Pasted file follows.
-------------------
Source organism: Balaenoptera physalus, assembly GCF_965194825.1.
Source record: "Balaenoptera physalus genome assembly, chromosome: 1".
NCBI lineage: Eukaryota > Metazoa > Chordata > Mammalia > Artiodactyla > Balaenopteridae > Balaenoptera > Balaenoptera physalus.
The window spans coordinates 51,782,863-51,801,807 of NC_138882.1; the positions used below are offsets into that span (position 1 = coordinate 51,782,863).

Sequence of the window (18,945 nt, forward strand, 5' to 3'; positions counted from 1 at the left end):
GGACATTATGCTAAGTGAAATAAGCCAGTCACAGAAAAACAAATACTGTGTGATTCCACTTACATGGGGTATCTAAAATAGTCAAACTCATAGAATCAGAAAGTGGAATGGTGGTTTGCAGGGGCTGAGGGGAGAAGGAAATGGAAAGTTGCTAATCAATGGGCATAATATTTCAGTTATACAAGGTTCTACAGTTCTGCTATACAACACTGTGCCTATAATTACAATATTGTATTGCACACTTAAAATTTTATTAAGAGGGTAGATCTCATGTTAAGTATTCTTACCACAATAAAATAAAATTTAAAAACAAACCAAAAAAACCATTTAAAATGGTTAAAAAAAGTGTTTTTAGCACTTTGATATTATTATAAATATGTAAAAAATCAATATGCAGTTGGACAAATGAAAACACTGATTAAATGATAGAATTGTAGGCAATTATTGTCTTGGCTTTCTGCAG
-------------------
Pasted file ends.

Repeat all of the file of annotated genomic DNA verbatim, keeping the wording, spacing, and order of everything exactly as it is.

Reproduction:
Source organism: Balaenoptera physalus, assembly GCF_965194825.1.
Source record: "Balaenoptera physalus genome assembly, chromosome: 1".
NCBI lineage: Eukaryota > Metazoa > Chordata > Mammalia > Artiodactyla > Balaenopteridae > Balaenoptera > Balaenoptera physalus.
The window spans coordinates 51,782,863-51,801,807 of NC_138882.1; the positions used below are offsets into that span (position 1 = coordinate 51,782,863).

Sequence of the window (18,945 nt, forward strand, 5' to 3'; positions counted from 1 at the left end):
GGACATTATGCTAAGTGAAATAAGCCAGTCACAGAAAAACAAATACTGTGTGATTCCACTTACATGGGGTATCTAAAATAGTCAAACTCATAGAATCAGAAAGTGGAATGGTGGTTTGCAGGGGCTGAGGGGAGAAGGAAATGGAAAGTTGCTAATCAATGGGCATAATATTTCAGTTATACAAGGTTCTACAGTTCTGCTATACAACACTGTGCCTATAATTACAATATTGTATTGCACACTTAAAATTTTATTAAGAGGGTAGATCTCATGTTAAGTATTCTTACCACAATAAAATAAAATTTAAAAACAAACCAAAAAAACCATTTAAAATGGTTAAAAAAAGTGTTTTTAGCACTTTGATATTATTATAAATATGTAAAAAATCAATATGCAGTTGGACAAATGAAAACACTGATTAAATGATAGAATTGTAGGCAATTATTGTCTTGGCTTTCTGCAG